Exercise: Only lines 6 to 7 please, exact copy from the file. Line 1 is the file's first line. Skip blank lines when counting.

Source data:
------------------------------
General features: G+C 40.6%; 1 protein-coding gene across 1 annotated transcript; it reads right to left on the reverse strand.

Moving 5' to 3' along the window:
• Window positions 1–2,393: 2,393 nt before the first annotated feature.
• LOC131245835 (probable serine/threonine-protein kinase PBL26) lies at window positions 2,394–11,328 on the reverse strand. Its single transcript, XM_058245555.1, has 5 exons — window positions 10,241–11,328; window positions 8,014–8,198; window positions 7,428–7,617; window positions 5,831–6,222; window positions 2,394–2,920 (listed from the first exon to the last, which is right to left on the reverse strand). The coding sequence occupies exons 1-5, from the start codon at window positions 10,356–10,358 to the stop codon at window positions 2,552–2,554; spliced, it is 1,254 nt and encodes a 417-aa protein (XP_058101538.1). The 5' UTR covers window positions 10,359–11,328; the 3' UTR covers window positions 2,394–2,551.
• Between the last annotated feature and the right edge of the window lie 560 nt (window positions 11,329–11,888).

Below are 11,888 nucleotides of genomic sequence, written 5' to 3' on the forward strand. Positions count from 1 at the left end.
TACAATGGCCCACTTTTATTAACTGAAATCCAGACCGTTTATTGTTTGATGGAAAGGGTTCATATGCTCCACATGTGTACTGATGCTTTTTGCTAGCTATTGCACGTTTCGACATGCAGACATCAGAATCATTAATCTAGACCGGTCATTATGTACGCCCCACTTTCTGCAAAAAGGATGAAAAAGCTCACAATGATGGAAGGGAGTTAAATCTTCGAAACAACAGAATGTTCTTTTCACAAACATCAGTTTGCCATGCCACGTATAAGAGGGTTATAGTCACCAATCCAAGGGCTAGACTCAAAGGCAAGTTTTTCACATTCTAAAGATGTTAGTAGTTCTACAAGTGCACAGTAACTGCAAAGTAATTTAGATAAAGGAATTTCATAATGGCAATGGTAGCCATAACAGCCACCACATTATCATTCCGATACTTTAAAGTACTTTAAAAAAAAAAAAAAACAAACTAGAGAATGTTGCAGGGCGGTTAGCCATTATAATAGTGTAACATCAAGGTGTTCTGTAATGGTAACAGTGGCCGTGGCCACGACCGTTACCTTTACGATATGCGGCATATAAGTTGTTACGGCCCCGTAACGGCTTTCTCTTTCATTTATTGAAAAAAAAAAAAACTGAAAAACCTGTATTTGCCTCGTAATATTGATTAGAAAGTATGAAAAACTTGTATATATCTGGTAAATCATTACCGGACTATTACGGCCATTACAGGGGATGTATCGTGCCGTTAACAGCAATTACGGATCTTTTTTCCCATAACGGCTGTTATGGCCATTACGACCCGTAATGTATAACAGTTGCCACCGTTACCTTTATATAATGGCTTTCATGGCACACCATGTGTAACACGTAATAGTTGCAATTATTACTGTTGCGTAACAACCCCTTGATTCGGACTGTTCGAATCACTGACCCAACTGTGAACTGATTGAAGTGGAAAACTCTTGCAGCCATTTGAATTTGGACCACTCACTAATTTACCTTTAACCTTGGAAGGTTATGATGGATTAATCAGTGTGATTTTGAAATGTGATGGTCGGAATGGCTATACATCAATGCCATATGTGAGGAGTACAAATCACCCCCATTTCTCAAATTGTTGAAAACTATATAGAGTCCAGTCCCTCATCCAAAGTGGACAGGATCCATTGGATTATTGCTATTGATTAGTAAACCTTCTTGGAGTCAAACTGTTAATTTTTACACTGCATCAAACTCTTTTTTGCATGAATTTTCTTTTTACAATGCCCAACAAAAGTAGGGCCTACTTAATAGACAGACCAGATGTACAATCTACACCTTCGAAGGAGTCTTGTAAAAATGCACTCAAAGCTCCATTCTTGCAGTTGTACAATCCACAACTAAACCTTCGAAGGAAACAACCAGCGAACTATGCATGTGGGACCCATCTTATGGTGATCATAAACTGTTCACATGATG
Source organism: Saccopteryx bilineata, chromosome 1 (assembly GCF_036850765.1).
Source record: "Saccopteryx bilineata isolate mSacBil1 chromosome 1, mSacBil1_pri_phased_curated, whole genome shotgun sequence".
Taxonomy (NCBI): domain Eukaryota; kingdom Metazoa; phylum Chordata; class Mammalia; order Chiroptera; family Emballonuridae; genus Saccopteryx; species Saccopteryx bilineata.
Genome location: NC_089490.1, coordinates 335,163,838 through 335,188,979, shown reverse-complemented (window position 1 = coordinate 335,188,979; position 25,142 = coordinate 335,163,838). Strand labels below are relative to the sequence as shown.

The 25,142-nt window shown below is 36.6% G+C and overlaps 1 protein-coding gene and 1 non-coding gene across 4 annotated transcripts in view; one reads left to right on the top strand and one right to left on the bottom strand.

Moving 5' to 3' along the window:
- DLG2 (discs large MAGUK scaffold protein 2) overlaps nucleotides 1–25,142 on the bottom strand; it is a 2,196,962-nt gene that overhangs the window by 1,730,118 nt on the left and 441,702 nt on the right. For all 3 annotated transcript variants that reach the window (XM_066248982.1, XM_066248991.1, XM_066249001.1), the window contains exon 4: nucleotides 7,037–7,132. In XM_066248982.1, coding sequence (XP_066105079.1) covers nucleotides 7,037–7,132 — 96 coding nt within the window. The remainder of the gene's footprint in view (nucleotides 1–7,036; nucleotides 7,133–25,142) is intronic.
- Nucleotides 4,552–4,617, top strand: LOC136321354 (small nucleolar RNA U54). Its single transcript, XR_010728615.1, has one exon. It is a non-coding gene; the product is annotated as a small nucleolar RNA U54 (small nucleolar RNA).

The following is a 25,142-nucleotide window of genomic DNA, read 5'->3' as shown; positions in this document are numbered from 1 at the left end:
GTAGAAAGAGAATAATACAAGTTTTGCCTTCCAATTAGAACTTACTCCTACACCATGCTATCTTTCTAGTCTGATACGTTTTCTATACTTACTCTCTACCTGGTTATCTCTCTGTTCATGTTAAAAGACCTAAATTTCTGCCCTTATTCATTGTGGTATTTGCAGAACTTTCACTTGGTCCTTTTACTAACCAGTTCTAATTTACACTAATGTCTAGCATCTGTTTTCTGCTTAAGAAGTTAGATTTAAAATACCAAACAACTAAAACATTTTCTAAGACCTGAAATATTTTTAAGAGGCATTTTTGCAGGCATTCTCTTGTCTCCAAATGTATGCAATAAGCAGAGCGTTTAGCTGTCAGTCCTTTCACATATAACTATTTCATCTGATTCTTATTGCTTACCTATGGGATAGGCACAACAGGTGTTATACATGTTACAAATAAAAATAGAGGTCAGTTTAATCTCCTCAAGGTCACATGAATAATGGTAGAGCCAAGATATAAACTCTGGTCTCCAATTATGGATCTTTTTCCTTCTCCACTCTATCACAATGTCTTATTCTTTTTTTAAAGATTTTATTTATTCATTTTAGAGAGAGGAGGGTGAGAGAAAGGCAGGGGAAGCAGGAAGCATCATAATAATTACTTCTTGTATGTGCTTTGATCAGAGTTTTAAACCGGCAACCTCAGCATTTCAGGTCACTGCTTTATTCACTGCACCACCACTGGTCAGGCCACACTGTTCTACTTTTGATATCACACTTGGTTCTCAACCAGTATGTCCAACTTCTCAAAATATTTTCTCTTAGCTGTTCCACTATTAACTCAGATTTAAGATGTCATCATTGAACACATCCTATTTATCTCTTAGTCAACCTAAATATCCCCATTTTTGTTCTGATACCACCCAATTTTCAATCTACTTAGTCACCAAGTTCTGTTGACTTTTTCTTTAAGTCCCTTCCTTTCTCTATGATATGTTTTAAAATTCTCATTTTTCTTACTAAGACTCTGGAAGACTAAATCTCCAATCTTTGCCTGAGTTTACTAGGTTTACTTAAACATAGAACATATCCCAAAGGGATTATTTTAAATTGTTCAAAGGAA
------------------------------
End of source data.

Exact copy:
Below are 11,888 nucleotides of genomic sequence, written 5' to 3' on the forward strand. Positions count from 1 at the left end.
TACAATGGCCCACTTTTATTAACTGAAATCCAGACCGTTTATTGTTTGATGGAAAGGGTTCATATGCTCCACATGTGTACTGATGCTTTTTGCTAGCTATTGCACGTTTCGACATGCAGACATCAGAATCATTAATCTAGACCGGTCATTATGTACGCCCCACTTTCTGCAAAAAGGATGAAAAAGCTCACAATGATGGAAGGGAGTTAAATCTTCGAAACAACAGAATGTTCTTTTCACAAACATCAGTTTGCCATGCCACGTATAAGAGGGTTATAGTCACCAATCCAAGGGCTAGACTCAAAGGCAAGTTTTTCACATTCTAAAGATGTTAGTAGTTCTACAAGTGCACAGTAACTGCAAAGTAATTTAGATAAAGGAATTTCATAATGGCAATGGTAGCCATAACAGCCACCACATTATCATTCCGATACTTTAAAGTACTTTAAAAAAAAAAAAAAACAAACTAGAGAATGTTGCAGGGCGGTTAGCCATTATAATAGTGTAACATCAAGGTGTTCTGTAATGGTAACAGTGGCCGTGGCCACGACCGTTACCTTTACGATATGCGGCATATAAGTTGTTACGGCCCCGTAACGGCTTTCTCTTTCATTTATTGAAAAAAAAAAAAACTGAAAAACCTGTATTTGCCTCGTAATATTGATTAGAAAGTATGAAAAACTTGTATATATCTGGTAAATCATTACCGGACTATTACGGCCATTACAGGGGATGTATCGTGCCGTTAACAGCAATTACGGATCTTTTTTCCCATAACGGCTGTTATGGCCATTACGACCCGTAATGTATAACAGTTGCCACCGTTACCTTTATATAATGGCTTTCATGGCACACCATGTGTAACACGTAATAGTTGCAATTATTACTGTTGCGTAACAACCCCTTGATTCGGACTGTTCGAATCACTGACCCAACTGTGAACTGATTGAAGTGGAAAACTCTTGCAGCCATTTGAATTTGGACCACTCACTAATTTACCTTTAACCTTGGAAGGTTATGATGGATTAATCAGTGTGATTTTGAAATGTGATGGTCGGAATGGCTATACATCAATGCCATATGTGAGGAGTACAAATCACCCCCATTTCTCAAATTGTTGAAAACTATATAGAGTCCAGTCCCTCATCCAAAGTGGACAGGATCCATTGGATTATTGCTATTGATTAGTAAACCTTCTTGGAGTCAAACTGTTAATTTTTACACTGCATCAAACTCTTTTTTGCATGAATTTTCTTTTTACAATGCCCAACAAAAGTAGGGCCTACTTAATAGACAGACCAGATGTACAATCTACACCTTCGAAGGAGTCTTGTAAAAATGCACTCAAAGCTCCATTCTTGCAGTTGTACAATCCACAACTAAACCTTCGAAGGAAACAACCAGCGAACTATGCATGTGGGACCCATCTTATGGTGATCATAAACTGTTCACATGATG